Time-wasters and would-be thieves lurk among legitimate clients, and consultants have to find a way to separate the good from the bad and the ugly. Consultants can’t afford to waste time wooing clients who don’t have the authority, or sometimes even the intention, to hire them. A recent TechRepublic report provided a list of the most important questions you can ask to ensure that a potential client is worth your time.
TechRepublic members responded in a discussion with their suggestions for deciding how much time to invest in winning a client’s business. We’ve gathered the best of their comments and advice for you. Take a look at what their experience has taught them and see how it compares to your own methods of navigating potential clients while protecting your time and intellectual property.
Do your homework
TechRepublic member P Espo said the best way to know whether you’re dealing with a legitimate client is to understand who they are, what they do, and their current financial condition. He recommended using research sites such as Hoover's to understand the potential client’s market, the pressures they may be facing, and the opportunities they may want to capture.
“Try to understand the ‘business driver’ leading to the project,” he said. “Is it important to their success or just a necessary technical undertaking?”
He said consultants should try to establish the following:
- Who benefits from a success: customers, suppliers, or employees?
- Is the benefit consistent with the direction the market is going?
P Espo proposes gathering evidence from a potential client’s suppliers and vendors about their spending habits. You may also ask about your contact’s authority and style.
Talk to the referring client and/or consultant
Similar advice came from member mslizny. She said that, typically, her clients are referred to her by other consultants or past clients. She recommended asking the person who referred the client questions about how they do business. For example, you might find out that a client typically takes two to three days to respond to follow-up questions. If so, you could extend the project timeline in anticipation of delays.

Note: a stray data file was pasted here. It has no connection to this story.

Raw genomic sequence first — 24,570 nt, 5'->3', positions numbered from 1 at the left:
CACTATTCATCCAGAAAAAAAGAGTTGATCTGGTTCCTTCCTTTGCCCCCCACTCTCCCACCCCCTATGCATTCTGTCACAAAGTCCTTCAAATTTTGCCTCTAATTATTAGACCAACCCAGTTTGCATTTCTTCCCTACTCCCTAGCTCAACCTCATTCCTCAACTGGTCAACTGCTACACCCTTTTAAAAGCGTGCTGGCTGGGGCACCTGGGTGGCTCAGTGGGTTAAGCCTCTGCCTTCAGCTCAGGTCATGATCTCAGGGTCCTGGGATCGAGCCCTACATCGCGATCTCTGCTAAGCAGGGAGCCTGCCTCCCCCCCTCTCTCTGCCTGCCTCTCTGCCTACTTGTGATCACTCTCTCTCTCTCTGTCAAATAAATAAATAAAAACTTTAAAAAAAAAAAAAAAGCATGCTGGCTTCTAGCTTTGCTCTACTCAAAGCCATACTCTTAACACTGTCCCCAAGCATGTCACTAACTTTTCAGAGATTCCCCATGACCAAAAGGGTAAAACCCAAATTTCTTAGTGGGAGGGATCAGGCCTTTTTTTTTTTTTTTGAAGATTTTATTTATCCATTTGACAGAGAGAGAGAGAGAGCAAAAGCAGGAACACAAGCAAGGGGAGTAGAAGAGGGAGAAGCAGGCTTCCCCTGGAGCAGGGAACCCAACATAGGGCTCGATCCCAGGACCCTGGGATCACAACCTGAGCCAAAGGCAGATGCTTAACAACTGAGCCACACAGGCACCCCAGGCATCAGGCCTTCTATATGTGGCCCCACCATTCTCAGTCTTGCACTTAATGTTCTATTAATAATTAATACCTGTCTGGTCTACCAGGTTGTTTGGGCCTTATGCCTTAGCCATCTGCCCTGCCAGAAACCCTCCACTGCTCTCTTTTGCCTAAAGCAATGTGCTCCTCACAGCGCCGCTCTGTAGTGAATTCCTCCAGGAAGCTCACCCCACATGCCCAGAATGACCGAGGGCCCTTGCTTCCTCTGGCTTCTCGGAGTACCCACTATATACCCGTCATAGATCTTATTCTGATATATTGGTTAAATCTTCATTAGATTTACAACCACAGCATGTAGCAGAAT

“They often have insights into whether or not a proposed project will happen and will gladly share their misgivings or previous experience with the potential client,” she said.
In most cases, their experience is a good basis on which to decide whether to continue talks with the client, she said.
Protect your ideas
Beyond wasting your precious time in performing research and preparing data, another danger posed by deadbeat clients—clients who wind up being a waste of time—is the theft of intellectual property. Many consultants in the discussion reported that RFPs can be simply a ruse to gather information cheaply. Anthud11 recounted one such experience.
“One client, after all the research and information was gathered, went online and attempted to negotiate price,” Anthud said. “The point was he already knew what was required because I had done the homework only to have him purchase the equipment from another vendor.”
Other members reported similar experiences. Karens said she once worked for a Fortune 100 company that intentionally put out RFPs just to gain the information it needed to go ahead with the project using its own staff.